Annual Report 2015/16 Annual Report 2015/16

The digital experience

Internet and smartphones are now part and parcel of people’s daily lives – and of their holidays, helping them choose a destination, book a trip and fine-tune the details: TUI’s IT teams are doing all they can to perfect the user experience for customers and help them tap the full potential of their holiday.

Travel trends 4.0
Everyone is talking about Industry 4.0 and the fully digitised value chain. In tourism too, many aspects of digitisation now play a big role.

“We aim not just to meet customer expectations, but to exceed them – at every digital touchpoint.” Sharon Lowrie has set the bar high for herself and her team. As head of TUI’s Mobility Hub in London, which opened in 2014, she’s at the heart of TUI’s innovative customer services. In a brightly lit office in the heart of the city, the 45 creative minds she oversees are developing a range of digital products. The purpose of all this effort, here and in the Group’s other IT workshops, is to ensure customers can access all the information they need on their smartphone or computer whenever they want it, whether they are planning a trip or already enjoying their holiday.

Mobile internet
Smartphones and tablets are replacing desktop computers to access the Internet. Every other page hit already comes from a mobile device, according to global statistics kept by the web traffic analysts at StatCounter.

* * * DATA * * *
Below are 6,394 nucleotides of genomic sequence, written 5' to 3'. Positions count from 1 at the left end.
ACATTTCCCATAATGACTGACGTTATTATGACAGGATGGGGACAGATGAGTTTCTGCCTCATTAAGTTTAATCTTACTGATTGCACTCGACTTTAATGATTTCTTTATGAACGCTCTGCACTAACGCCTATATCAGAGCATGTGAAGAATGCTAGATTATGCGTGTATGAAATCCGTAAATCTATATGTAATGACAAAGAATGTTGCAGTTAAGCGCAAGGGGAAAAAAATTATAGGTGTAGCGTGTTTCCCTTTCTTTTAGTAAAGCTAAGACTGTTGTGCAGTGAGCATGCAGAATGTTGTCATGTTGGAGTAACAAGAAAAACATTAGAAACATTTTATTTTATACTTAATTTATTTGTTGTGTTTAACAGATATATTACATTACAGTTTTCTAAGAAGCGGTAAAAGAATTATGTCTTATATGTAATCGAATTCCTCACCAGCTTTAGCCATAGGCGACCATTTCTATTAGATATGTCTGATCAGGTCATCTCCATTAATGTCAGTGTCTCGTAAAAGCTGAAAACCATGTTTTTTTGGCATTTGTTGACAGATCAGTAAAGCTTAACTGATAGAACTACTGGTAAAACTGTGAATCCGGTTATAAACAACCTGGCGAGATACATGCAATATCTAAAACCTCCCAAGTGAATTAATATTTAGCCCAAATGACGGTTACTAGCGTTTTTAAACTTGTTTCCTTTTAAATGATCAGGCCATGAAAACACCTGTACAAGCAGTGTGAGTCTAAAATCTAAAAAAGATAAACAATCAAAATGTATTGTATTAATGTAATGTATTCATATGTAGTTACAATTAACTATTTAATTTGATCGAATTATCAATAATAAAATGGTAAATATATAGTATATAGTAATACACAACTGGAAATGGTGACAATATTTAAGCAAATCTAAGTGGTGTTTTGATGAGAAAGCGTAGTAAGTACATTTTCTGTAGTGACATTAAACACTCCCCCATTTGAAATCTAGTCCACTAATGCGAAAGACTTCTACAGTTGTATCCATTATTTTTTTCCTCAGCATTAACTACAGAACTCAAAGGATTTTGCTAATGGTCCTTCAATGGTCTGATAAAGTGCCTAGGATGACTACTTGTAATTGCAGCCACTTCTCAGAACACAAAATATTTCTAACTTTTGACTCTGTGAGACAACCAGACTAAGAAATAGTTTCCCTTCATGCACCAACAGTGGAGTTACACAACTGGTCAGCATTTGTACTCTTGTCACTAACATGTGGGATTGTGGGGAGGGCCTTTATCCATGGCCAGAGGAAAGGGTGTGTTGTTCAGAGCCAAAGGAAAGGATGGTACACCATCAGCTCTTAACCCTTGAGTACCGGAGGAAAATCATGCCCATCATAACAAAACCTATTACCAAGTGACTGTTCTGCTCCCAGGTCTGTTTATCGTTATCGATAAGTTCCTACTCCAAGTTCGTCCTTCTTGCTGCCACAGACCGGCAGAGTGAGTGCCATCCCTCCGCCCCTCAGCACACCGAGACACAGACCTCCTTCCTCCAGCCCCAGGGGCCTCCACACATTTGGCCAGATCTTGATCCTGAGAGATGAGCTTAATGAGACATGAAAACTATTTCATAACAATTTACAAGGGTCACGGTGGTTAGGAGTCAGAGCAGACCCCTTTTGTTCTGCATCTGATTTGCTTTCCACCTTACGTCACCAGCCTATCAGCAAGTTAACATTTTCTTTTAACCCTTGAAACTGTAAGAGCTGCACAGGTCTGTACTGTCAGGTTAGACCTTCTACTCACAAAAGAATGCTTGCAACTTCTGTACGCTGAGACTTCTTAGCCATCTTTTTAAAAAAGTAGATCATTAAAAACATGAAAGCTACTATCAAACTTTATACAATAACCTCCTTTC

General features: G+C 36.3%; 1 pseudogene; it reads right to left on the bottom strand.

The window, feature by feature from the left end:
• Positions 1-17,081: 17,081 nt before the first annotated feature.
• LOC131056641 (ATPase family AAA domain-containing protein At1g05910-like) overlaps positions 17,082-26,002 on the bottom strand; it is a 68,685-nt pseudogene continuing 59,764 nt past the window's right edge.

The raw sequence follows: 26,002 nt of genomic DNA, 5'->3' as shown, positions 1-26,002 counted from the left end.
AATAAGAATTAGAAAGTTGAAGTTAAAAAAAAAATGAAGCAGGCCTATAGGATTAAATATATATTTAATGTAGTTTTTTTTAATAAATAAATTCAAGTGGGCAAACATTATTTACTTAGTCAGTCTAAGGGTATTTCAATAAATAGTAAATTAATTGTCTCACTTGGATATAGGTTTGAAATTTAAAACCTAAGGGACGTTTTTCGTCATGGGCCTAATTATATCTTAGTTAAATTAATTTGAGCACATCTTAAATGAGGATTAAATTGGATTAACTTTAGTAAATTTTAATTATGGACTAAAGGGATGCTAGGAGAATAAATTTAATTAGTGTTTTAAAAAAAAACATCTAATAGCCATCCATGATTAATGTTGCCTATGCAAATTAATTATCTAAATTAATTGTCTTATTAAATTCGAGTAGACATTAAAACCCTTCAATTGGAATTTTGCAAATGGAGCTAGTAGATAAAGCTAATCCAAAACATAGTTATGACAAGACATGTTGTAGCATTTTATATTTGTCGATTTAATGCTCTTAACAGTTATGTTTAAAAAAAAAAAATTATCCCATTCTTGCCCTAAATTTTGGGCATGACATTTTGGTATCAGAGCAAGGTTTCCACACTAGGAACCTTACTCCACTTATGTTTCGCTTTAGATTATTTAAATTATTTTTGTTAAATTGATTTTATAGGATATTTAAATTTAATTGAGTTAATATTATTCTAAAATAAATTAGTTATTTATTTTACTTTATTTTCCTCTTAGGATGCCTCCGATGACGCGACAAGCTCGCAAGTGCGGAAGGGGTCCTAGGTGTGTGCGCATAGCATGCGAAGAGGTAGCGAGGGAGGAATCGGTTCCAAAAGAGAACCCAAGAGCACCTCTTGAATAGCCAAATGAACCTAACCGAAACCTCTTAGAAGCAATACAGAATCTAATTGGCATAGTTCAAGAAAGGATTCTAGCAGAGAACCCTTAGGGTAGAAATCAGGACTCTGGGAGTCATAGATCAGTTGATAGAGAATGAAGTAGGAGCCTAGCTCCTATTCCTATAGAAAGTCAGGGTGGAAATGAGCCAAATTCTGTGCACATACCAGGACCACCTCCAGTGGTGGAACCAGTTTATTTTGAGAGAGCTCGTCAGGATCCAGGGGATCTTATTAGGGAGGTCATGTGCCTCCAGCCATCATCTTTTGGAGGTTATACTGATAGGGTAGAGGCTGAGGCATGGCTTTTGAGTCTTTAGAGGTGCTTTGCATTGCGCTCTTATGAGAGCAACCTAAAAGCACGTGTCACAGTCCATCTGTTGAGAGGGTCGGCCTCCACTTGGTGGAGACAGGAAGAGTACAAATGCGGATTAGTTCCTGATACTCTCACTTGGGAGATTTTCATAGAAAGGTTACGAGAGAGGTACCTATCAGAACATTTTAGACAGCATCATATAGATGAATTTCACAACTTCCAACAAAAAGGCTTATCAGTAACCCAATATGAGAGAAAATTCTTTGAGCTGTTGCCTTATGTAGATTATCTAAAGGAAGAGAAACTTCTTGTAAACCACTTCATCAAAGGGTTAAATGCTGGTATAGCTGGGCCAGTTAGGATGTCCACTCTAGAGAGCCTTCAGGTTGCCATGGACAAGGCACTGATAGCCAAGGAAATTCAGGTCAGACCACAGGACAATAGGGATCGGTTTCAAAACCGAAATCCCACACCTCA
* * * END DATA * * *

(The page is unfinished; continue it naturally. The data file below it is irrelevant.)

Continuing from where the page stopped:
One keystone is the TUI App for tablets and smartphones. This free, award-winning digital assistant gives customers all the information they need about their holiday from booking to hotel. As soon as the travel bug bites, the user can come here for inspiration and check out suggestions that reflect earlier booking choices. The app also contains details of leisure activities on offer in hotels and additional excursions that can be booked. To enhance the joys of anticipation, the app includes a countdown to departure and a chance to share data about the trip and destination with friends via social media.

The TUI App comes with data about the local weather and climate, a currency convertor and reminders about when and how to check in for a flight. Soon customers can also use the app to check into a hotel and book a restaurant. There are plans to include videos and interactive maps in the application. Of the 2.5 million active users in the last financial year, 450,000 were based in Germany, but the app is also available in Sweden, Denmark, Finland, Norway, the Netherlands, Belgium, Ireland and the United Kingdom.

Virtual Reality (VR)
By 2025 VR devices and software will probably generate global sales worth 80 billion US dollars, estimates the investment bank Goldman Sachs.

360-degree videos and virtual reality headsets

Apart from simple photographs and clips, TUI is increasingly placing 360-degree videos of its destinations online. Sitting at their desktop computer, or with the aid of their smartphone, customers can now undertake a virtual tour of hotel rooms and suites, swimming baths, gyms and restaurants, or take a trip to the beach and the pool area.

For an even more vivid and detailed impression, they can don a virtual reality headset of the kind now used for computer games and in research. The glasses project a 3-D image of the destination and react to movement: by turning their head, wearers can look around just as if they were already in the hotel or on the beach.

Customers love these VR goggles and, once they’ve used them, want to set off right away. The headsets are already in use in some travel stores in France and the United Kingdom, but customers in German outlets will soon be able to enjoy this virtual immersion in potential destinations too.